Investigators said in a March 27 release that they had taken a 43-year-old suspect into custody in an “ongoing fraud investigation” that involved illicit home testing kits that claimed to be able to detect COVID-19 infection.
U.S. Homeland Security (DHS) officials intercepted a package at the U.S.-Canada border on Wednesday, and found that the parcel “contained 25 individual prohibited COVID-19 testing kits.”
Canadian authorities, acting in coordination with DHS and other agencies, including Canada Post, found that multiple parcels containing the COVID-19 tests had been shipped across Canada and into the United States, and traced them back to a Toronto residence.
Toronto police spokesperson Meaghan Gray told CP24, a Canadian news outlet, that the suspect was charging $10 for each kit, and selling masks for $20 apiece.
When asked by reporters if the kits were fake, Gray was cited by CBC as saying, “They are considered prohibited as there are no kits that have been approved for personal use in Canada.”
She added that Canadian authorities were working with the U.S. Food and Drug Administration to “determine the legitimacy of the products.”
‘No Legitimate Home Test Kits Available’
Authorities said the accused, identified as Jesse Wong, would face charges of fraud under $5000 and possession of a forgery device.
His court appearance is scheduled for May.
Police urged people to be careful not to fall for COVID-19 scams.
“Toronto Police would like to remind the public to be extra vigilant when it comes to those trying to sell or provide products or services associated to Covid-19. There are no legitimate ‘home test kits’ available,” they said.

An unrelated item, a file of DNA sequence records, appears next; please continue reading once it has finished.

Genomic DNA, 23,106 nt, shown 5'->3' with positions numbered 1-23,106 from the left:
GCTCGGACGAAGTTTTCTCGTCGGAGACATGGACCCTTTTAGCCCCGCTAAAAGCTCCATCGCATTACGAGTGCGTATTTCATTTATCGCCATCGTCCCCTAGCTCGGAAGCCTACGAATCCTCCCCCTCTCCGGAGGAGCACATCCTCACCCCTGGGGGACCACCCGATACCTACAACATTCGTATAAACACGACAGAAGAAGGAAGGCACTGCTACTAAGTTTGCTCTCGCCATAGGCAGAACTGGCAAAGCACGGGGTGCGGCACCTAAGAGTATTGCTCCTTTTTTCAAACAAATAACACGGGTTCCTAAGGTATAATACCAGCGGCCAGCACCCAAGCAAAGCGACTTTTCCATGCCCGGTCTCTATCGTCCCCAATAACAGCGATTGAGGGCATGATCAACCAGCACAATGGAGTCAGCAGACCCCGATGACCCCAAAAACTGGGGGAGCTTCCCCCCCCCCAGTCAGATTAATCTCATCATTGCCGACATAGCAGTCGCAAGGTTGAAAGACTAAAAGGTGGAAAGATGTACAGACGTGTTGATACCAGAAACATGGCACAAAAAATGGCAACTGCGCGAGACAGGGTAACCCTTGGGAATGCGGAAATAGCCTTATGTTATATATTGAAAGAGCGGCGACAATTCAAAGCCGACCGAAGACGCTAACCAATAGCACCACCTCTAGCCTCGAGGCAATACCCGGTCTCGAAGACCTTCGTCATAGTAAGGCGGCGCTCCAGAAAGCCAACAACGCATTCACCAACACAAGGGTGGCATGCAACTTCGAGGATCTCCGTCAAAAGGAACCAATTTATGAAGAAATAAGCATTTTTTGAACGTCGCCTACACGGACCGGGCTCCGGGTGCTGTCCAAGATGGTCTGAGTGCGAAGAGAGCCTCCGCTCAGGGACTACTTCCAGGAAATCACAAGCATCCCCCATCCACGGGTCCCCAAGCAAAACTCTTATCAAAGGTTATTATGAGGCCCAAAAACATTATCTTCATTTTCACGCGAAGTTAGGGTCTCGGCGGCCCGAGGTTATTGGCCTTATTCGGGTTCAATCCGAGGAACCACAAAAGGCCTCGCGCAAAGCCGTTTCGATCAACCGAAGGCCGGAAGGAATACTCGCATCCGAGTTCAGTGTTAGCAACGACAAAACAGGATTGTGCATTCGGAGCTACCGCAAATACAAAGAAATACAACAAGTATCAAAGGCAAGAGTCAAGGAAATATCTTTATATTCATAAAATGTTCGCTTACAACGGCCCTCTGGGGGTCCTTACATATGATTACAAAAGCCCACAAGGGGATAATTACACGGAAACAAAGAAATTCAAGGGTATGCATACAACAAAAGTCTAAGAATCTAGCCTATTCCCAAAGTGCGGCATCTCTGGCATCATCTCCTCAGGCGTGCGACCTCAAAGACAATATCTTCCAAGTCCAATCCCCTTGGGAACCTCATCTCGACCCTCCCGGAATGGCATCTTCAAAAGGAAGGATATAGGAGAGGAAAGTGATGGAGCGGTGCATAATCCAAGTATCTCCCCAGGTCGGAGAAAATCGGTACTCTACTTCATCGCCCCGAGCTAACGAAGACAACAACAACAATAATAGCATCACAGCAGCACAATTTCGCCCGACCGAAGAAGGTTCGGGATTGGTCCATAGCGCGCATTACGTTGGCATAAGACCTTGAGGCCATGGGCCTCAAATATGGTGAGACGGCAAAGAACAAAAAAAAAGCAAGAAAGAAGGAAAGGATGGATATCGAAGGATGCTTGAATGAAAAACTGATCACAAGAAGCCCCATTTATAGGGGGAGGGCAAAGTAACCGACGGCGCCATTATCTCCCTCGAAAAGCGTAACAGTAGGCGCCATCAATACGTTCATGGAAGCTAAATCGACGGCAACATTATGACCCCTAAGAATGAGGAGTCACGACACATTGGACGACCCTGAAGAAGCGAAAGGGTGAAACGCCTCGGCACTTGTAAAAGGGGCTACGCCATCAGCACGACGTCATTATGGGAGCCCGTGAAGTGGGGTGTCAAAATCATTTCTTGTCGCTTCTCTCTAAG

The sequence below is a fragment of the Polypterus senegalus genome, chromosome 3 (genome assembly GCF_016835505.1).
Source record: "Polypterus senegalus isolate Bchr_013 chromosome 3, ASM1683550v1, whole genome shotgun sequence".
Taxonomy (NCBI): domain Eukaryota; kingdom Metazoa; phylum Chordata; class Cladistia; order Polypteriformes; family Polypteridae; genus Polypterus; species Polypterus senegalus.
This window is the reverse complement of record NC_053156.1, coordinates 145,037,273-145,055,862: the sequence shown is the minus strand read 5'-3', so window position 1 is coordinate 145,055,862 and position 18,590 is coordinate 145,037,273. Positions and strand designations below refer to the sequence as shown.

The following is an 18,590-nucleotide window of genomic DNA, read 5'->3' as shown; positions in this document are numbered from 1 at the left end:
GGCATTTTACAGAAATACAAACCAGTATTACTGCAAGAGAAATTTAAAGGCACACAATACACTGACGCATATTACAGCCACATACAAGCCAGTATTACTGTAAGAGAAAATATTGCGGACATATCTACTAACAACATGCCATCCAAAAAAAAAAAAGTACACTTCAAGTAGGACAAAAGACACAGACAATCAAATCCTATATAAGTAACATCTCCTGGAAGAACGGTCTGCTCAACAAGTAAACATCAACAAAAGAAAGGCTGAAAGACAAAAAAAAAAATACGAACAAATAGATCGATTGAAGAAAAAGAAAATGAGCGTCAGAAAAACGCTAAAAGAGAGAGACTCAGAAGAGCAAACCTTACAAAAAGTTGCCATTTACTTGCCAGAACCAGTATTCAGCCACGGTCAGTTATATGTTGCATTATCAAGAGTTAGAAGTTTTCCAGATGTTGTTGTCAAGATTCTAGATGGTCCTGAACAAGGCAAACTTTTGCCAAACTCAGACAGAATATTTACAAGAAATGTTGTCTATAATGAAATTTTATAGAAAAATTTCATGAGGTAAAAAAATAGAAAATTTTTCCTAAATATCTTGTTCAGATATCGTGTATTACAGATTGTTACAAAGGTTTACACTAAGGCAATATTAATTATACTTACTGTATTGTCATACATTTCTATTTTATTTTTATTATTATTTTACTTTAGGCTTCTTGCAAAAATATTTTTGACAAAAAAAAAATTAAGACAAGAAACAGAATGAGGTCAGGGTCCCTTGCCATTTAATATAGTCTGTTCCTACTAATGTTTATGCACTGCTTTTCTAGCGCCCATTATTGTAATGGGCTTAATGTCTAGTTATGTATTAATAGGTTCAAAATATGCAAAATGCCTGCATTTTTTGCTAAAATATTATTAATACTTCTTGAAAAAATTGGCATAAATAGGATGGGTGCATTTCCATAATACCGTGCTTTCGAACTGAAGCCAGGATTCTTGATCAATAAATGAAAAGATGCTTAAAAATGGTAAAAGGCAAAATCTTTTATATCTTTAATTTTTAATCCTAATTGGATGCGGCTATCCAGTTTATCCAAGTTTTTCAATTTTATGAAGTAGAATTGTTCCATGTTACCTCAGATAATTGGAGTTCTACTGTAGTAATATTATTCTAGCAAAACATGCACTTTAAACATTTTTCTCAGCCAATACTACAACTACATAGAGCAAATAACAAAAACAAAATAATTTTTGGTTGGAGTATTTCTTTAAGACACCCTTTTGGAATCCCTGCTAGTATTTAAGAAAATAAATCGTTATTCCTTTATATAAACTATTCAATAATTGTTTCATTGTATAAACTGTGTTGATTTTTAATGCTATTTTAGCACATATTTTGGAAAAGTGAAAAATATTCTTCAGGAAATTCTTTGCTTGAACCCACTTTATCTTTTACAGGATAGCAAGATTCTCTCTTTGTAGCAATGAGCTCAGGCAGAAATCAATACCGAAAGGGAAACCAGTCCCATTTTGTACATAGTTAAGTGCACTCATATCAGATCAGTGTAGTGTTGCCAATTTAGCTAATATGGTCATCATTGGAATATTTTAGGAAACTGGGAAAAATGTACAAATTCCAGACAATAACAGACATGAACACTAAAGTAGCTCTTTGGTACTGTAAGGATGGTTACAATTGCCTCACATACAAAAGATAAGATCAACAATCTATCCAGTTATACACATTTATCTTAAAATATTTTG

FBI Warns of COVID-19 Scams
The FBI recently warned of new fraud schemes that are exploiting the CCP virus pandemic.
The Epoch Times refers to the novel coronavirus, which originated in Wuhan, as the CCP virus because the Chinese Communist Party’s coverup and mismanagement allowed the virus to spread throughout China before it was transmitted worldwide.
In a press release on March 20, U.S. Attorney Billy J. Williams for the District of Oregon and the FBI urged the public to be aware of the rising number of scams that target the vulnerable via fake websites, phone calls, and emails.
Authorities urged Americans to protect themselves by researching and independently verifying the identity of a company before clicking on links, donating to charities, contributing to crowd-funding campaigns, buying products online, and giving out personal information.
They also warned the public to be cautious of any investment opportunities tied to the CCP virus, including those claiming to provide products or services that prevent, treat, diagnose, or cure the virus, for which there is currently no known cure.
Frauds linked to COVID-19 include testing scams in which scammers sell fake at-home test kits or go door-to-door performing fake tests for money; and supply scams in which scammers create fake shops, websites, social media accounts, and email addresses claiming to sell medical supplies and personal protective equipment. These products include surgical masks such as N95 masks that have become scarce in the United States because of demand.
Katabella Roberts contributed to this report.